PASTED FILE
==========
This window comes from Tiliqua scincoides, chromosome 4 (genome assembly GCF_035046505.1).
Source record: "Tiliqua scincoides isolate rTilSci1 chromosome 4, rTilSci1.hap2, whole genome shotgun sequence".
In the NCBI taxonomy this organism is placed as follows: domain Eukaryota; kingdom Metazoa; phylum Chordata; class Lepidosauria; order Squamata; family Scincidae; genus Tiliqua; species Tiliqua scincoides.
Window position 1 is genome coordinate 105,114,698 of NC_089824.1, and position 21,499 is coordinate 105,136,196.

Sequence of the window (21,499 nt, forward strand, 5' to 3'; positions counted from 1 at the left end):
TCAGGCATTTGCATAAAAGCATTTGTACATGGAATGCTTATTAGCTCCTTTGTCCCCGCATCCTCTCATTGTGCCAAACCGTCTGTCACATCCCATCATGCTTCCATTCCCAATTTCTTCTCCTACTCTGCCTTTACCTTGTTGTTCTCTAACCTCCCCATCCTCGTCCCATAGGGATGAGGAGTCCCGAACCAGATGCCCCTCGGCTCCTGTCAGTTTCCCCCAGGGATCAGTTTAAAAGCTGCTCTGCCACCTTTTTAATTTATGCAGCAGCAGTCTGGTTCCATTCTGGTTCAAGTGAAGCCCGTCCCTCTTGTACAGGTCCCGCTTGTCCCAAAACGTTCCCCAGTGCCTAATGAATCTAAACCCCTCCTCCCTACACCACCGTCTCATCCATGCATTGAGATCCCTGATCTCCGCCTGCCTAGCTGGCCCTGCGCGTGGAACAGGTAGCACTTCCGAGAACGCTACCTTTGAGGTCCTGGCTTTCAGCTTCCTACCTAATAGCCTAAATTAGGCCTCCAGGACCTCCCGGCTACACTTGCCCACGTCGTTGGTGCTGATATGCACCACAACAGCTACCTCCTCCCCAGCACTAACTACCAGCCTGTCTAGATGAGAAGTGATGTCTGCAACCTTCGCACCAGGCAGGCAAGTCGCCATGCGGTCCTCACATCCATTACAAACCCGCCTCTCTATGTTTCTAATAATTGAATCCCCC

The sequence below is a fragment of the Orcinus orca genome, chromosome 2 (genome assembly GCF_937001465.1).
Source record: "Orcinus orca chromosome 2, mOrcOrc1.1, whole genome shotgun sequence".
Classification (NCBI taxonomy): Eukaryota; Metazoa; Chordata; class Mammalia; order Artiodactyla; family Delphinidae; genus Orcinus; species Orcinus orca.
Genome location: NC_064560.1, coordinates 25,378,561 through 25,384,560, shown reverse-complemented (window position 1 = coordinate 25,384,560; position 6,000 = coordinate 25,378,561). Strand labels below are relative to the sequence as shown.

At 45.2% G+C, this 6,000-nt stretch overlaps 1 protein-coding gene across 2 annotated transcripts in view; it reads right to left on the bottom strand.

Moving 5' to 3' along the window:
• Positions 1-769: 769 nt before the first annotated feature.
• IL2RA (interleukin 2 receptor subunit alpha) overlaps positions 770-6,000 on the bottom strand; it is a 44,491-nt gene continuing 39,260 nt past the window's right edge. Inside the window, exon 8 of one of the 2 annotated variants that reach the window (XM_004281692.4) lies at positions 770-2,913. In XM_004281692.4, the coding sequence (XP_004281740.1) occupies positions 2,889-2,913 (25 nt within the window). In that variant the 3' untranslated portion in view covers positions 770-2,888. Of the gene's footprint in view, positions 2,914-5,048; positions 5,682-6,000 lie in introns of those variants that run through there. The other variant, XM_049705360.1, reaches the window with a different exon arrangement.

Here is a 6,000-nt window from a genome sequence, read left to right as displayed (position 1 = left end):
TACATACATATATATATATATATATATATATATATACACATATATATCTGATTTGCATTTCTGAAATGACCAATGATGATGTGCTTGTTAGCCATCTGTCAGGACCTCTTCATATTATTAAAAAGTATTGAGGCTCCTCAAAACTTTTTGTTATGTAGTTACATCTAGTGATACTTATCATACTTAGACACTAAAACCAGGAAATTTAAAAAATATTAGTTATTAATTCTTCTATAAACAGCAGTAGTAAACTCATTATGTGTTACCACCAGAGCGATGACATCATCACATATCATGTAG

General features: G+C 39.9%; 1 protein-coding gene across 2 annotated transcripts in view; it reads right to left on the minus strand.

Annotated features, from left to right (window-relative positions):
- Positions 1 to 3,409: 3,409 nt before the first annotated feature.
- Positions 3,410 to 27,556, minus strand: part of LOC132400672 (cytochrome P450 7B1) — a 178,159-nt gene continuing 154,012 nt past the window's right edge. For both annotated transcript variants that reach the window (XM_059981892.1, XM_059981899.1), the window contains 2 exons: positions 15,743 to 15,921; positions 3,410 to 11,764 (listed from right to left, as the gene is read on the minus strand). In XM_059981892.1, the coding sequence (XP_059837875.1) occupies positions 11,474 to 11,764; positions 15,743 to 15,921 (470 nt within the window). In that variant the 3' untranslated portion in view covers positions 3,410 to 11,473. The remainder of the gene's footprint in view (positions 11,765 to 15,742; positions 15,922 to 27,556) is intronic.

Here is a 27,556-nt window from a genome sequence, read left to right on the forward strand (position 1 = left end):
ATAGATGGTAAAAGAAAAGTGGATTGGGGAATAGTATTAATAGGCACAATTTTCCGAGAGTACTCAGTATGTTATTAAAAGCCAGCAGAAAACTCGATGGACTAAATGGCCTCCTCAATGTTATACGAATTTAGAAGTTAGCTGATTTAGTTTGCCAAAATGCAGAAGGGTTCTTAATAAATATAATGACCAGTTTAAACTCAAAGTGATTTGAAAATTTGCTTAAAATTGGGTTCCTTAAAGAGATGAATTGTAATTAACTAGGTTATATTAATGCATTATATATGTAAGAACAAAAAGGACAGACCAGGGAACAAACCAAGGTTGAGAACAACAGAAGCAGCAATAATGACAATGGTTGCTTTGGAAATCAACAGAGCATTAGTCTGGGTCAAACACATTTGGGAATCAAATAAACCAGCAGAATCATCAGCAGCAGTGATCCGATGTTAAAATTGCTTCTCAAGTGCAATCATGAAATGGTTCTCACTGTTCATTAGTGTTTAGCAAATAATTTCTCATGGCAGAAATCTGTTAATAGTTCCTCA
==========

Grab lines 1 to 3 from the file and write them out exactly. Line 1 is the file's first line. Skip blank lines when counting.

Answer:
This window comes from Tiliqua scincoides, chromosome 4 (genome assembly GCF_035046505.1).
Source record: "Tiliqua scincoides isolate rTilSci1 chromosome 4, rTilSci1.hap2, whole genome shotgun sequence".
In the NCBI taxonomy this organism is placed as follows: domain Eukaryota; kingdom Metazoa; phylum Chordata; class Lepidosauria; order Squamata; family Scincidae; genus Tiliqua; species Tiliqua scincoides.